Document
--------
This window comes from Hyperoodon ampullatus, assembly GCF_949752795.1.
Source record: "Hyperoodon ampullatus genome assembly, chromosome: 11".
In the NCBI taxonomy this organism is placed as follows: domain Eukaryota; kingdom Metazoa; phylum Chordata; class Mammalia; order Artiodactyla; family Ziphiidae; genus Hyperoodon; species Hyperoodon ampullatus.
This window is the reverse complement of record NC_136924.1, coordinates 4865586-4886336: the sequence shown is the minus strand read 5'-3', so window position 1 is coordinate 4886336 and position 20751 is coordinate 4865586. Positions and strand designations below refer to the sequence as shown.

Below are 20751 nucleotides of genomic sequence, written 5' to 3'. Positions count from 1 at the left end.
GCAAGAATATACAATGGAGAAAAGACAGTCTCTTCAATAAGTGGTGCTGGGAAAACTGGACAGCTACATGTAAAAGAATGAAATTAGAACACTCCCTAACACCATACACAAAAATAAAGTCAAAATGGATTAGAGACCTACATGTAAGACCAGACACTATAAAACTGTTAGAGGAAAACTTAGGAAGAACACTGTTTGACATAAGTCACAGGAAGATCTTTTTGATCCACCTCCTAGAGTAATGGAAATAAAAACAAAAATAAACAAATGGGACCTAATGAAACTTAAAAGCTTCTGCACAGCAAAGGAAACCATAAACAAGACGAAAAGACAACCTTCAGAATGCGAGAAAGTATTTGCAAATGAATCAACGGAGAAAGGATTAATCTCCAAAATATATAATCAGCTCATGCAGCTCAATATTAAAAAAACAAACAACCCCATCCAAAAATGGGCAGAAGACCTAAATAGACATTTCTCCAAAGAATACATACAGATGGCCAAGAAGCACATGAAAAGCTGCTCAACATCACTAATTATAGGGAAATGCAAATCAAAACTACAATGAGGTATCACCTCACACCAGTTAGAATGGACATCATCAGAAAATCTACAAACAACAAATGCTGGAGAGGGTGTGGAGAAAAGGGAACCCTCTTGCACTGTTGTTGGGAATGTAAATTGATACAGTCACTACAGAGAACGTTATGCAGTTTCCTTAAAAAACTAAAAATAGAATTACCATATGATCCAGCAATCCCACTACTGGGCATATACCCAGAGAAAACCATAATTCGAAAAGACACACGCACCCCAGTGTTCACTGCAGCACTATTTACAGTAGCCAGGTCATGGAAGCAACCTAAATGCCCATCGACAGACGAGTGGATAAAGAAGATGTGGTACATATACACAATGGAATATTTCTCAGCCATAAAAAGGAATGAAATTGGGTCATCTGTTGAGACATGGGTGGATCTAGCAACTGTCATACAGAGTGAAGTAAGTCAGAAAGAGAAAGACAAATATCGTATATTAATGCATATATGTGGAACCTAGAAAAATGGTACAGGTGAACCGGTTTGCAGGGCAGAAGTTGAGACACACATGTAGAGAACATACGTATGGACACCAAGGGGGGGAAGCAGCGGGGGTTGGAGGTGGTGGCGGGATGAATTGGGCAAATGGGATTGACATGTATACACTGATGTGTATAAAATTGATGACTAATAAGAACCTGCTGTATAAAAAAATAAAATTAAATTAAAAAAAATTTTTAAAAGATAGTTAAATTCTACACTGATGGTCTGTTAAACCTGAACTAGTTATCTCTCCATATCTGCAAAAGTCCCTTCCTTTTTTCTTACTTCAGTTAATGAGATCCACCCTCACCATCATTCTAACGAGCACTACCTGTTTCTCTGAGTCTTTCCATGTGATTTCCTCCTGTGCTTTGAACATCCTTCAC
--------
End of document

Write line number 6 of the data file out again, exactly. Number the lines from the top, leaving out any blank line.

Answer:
GCAAGAATATACAATGGAGAAAAGACAGTCTCTTCAATAAGTGGTGCTGGGAAAACTGGACAGCTACATGTAAAAGAATGAAATTAGAACACTCCCTAACACCATACACAAAAATAAAGTCAAAATGGATTAGAGACCTACATGTAAGACCAGACACTATAAAACTGTTAGAGGAAAACTTAGGAAGAACACTGTTTGACATAAGTCACAGGAAGATCTTTTTGATCCACCTCCTAGAGTAATGGAAATAAAAACAAAAATAAACAAATGGGACCTAATGAAACTTAAAAGCTTCTGCACAGCAAAGGAAACCATAAACAAGACGAAAAGACAACCTTCAGAATGCGAGAAAGTATTTGCAAATGAATCAACGGAGAAAGGATTAATCTCCAAAATATATAATCAGCTCATGCAGCTCAATATTAAAAAAACAAACAACCCCATCCAAAAATGGGCAGAAGACCTAAATAGACATTTCTCCAAAGAATACATACAGATGGCCAAGAAGCACATGAAAAGCTGCTCAACATCACTAATTATAGGGAAATGCAAATCAAAACTACAATGAGGTATCACCTCACACCAGTTAGAATGGACATCATCAGAAAATCTACAAACAACAAATGCTGGAGAGGGTGTGGAGAAAAGGGAACCCTCTTGCACTGTTGTTGGGAATGTAAATTGATACAGTCACTACAGAGAACGTTATGCAGTTTCCTTAAAAAACTAAAAATAGAATTACCATATGATCCAGCAATCCCACTACTGGGCATATACCCAGAGAAAACCATAATTCGAAAAGACACACGCACCCCAGTGTTCACTGCAGCACTATTTACAGTAGCCAGGTCATGGAAGCAACCTAAATGCCCATCGACAGACGAGTGGATAAAGAAGATGTGGTACATATACACAATGGAATATTTCTCAGCCATAAAAAGGAATGAAATTGGGTCATCTGTTGAGACATGGGTGGATCTAGCAACTGTCATACAGAGTGAAGTAAGTCAGAAAGAGAAAGACAAATATCGTATATTAATGCATATATGTGGAACCTAGAAAAATGGTACAGGTGAACCGGTTTGCAGGGCAGAAGTTGAGACACACATGTAGAGAACATACGTATGGACACCAAGGGGGGGAAGCAGCGGGGGTTGGAGGTGGTGGCGGGATGAATTGGGCAAATGGGATTGACATGTATACACTGATGTGTATAAAATTGATGACTAATAAGAACCTGCTGTATAAAAAAATAAAATTAAATTAAAAAAAATTTTTAAAAGATAGTTAAATTCTACACTGATGGTCTGTTAAACCTGAACTAGTTATCTCTCCATATCTGCAAAAGTCCCTTCCTTTTTTCTTACTTCAGTTAATGAGATCCACCCTCACCATCATTCTAACGAGCACTACCTGTTTCTCTGAGTCTTTCCATGTGATTTCCTCCTGTGCTTTGAACATCCTTCAC